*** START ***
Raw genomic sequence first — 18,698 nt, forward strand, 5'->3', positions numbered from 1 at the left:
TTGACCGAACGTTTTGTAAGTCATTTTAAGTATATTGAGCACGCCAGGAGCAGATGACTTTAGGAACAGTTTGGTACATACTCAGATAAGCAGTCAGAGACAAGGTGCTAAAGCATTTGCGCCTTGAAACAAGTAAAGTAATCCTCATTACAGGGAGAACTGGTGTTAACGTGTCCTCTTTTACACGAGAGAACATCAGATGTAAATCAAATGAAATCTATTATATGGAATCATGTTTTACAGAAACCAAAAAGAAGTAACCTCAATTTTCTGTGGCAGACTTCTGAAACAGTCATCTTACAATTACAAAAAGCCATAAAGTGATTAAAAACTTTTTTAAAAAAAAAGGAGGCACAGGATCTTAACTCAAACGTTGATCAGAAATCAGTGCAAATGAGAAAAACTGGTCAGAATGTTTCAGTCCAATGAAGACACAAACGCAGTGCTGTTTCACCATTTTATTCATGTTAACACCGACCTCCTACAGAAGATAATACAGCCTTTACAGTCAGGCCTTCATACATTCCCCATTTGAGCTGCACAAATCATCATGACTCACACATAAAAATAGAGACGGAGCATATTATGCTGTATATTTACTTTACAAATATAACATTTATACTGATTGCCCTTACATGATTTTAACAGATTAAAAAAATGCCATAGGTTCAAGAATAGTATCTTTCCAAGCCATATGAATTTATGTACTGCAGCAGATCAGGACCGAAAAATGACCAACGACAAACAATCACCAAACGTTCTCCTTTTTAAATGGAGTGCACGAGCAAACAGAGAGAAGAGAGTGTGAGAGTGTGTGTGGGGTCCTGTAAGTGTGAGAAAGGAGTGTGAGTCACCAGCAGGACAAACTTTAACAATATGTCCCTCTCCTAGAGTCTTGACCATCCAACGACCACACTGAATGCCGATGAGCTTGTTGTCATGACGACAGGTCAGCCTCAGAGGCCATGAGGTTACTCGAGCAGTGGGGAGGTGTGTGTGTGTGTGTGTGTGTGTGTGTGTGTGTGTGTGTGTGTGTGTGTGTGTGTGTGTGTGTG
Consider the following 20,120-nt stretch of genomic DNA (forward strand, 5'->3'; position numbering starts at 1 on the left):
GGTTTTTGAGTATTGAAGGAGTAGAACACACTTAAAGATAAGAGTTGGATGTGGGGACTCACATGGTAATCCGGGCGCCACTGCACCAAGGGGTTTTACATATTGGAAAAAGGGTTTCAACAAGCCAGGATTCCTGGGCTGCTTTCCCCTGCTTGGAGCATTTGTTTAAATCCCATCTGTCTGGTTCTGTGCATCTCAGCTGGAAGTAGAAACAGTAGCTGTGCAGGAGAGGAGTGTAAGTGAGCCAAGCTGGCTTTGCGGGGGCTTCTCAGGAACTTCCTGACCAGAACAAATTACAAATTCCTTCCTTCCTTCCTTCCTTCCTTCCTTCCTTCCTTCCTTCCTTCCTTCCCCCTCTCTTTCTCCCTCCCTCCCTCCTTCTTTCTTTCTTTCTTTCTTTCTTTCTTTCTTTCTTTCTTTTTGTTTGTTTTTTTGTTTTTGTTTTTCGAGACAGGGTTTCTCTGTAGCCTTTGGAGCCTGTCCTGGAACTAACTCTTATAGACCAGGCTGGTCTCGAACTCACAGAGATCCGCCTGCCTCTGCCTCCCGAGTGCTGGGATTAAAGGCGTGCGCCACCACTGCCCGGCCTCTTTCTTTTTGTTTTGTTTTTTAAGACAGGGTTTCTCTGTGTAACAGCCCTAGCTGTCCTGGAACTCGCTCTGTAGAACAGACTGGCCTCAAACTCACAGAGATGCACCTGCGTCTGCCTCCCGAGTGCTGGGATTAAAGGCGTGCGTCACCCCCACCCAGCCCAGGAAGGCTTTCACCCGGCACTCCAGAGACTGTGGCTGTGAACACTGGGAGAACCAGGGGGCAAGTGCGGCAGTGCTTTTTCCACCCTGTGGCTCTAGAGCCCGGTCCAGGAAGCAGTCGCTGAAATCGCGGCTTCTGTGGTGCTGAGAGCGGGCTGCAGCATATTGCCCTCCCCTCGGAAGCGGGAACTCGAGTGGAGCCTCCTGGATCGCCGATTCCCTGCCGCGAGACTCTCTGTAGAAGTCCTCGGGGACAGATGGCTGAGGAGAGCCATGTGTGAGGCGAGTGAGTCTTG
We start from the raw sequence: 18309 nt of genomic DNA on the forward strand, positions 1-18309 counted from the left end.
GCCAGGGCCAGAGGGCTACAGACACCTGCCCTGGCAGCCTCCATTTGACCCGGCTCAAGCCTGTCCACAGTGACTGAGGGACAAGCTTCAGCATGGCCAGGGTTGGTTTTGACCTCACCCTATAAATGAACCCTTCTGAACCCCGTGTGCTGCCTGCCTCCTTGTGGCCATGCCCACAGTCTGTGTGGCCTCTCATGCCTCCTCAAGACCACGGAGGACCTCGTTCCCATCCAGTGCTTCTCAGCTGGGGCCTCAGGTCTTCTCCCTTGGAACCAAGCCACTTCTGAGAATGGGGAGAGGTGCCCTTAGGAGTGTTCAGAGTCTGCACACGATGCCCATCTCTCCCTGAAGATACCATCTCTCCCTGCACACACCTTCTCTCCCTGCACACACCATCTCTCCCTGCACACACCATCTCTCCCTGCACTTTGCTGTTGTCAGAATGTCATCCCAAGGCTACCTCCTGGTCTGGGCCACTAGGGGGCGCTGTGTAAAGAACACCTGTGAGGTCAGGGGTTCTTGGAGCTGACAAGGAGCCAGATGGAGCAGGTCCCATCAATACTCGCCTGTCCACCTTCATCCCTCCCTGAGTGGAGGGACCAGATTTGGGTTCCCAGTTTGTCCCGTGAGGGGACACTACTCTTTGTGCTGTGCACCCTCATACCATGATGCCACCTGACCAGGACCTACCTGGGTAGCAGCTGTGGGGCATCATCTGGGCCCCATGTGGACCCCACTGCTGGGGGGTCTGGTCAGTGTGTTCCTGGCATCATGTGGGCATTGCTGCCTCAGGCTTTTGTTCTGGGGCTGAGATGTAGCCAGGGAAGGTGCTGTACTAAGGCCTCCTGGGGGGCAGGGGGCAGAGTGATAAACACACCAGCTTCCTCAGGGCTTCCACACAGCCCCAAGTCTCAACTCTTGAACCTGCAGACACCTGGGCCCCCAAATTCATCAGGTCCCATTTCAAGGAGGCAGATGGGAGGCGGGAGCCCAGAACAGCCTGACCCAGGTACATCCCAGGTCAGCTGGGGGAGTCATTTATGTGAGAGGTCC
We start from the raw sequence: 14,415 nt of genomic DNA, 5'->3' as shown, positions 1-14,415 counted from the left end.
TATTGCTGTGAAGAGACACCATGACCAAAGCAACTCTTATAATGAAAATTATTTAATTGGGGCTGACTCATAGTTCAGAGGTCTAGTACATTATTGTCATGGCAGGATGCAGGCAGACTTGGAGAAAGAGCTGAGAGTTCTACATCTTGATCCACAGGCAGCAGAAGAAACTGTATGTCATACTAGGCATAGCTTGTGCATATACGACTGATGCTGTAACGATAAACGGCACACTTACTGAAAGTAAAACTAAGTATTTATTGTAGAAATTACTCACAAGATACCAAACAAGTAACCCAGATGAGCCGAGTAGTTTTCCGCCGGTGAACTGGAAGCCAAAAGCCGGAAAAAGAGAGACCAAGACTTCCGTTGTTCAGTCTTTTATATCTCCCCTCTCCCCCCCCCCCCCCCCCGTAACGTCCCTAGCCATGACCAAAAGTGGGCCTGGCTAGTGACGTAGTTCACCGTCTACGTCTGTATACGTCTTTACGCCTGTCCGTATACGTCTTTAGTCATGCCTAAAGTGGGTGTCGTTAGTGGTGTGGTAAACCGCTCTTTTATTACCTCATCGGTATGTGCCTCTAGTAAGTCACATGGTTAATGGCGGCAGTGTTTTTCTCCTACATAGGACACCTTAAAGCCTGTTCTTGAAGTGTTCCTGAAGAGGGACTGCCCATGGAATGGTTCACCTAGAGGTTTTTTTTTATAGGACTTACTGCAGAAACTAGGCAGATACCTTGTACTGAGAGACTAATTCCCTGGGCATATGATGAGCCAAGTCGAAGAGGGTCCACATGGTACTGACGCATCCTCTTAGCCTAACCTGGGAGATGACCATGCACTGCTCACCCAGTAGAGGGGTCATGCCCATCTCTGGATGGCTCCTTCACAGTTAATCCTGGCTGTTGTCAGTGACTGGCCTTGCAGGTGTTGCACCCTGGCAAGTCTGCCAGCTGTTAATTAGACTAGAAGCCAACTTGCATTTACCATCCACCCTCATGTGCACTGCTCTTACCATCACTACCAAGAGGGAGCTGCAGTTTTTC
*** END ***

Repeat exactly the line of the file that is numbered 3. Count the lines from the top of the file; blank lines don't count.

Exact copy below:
Consider the following 20,120-nt stretch of genomic DNA (forward strand, 5'->3'; position numbering starts at 1 on the left):